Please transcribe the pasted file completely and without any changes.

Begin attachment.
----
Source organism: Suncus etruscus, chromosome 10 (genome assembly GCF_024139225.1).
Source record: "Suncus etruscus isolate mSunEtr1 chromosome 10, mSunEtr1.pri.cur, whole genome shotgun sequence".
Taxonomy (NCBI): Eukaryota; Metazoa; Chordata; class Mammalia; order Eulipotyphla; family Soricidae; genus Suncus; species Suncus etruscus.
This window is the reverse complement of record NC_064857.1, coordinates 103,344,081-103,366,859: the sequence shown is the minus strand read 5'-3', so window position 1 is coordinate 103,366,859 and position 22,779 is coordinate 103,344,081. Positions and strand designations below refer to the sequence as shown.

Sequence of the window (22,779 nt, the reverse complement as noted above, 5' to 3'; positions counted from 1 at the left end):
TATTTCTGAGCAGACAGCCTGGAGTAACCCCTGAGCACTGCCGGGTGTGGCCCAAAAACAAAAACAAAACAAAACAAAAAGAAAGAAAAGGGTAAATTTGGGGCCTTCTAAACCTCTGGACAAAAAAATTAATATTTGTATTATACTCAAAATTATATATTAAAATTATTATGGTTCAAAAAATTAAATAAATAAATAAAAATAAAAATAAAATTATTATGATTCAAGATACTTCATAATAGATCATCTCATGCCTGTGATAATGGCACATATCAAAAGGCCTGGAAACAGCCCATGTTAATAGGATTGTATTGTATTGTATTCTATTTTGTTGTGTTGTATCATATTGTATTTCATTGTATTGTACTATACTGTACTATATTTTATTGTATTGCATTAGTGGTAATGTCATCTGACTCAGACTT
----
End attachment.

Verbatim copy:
Source organism: Suncus etruscus, chromosome 10 (genome assembly GCF_024139225.1).
Source record: "Suncus etruscus isolate mSunEtr1 chromosome 10, mSunEtr1.pri.cur, whole genome shotgun sequence".
Taxonomy (NCBI): Eukaryota; Metazoa; Chordata; class Mammalia; order Eulipotyphla; family Soricidae; genus Suncus; species Suncus etruscus.
This window is the reverse complement of record NC_064857.1, coordinates 103,344,081-103,366,859: the sequence shown is the minus strand read 5'-3', so window position 1 is coordinate 103,366,859 and position 22,779 is coordinate 103,344,081. Positions and strand designations below refer to the sequence as shown.

Sequence of the window (22,779 nt, the reverse complement as noted above, 5' to 3'; positions counted from 1 at the left end):
TATTTCTGAGCAGACAGCCTGGAGTAACCCCTGAGCACTGCCGGGTGTGGCCCAAAAACAAAAACAAAACAAAACAAAAAGAAAGAAAAGGGTAAATTTGGGGCCTTCTAAACCTCTGGACAAAAAAATTAATATTTGTATTATACTCAAAATTATATATTAAAATTATTATGGTTCAAAAAATTAAATAAATAAATAAAAATAAAAATAAAATTATTATGATTCAAGATACTTCATAATAGATCATCTCATGCCTGTGATAATGGCACATATCAAAAGGCCTGGAAACAGCCCATGTTAATAGGATTGTATTGTATTGTATTCTATTTTGTTGTGTTGTATCATATTGTATTTCATTGTATTGTACTATACTGTACTATATTTTATTGTATTGCATTAGTGGTAATGTCATCTGACTCAGACTT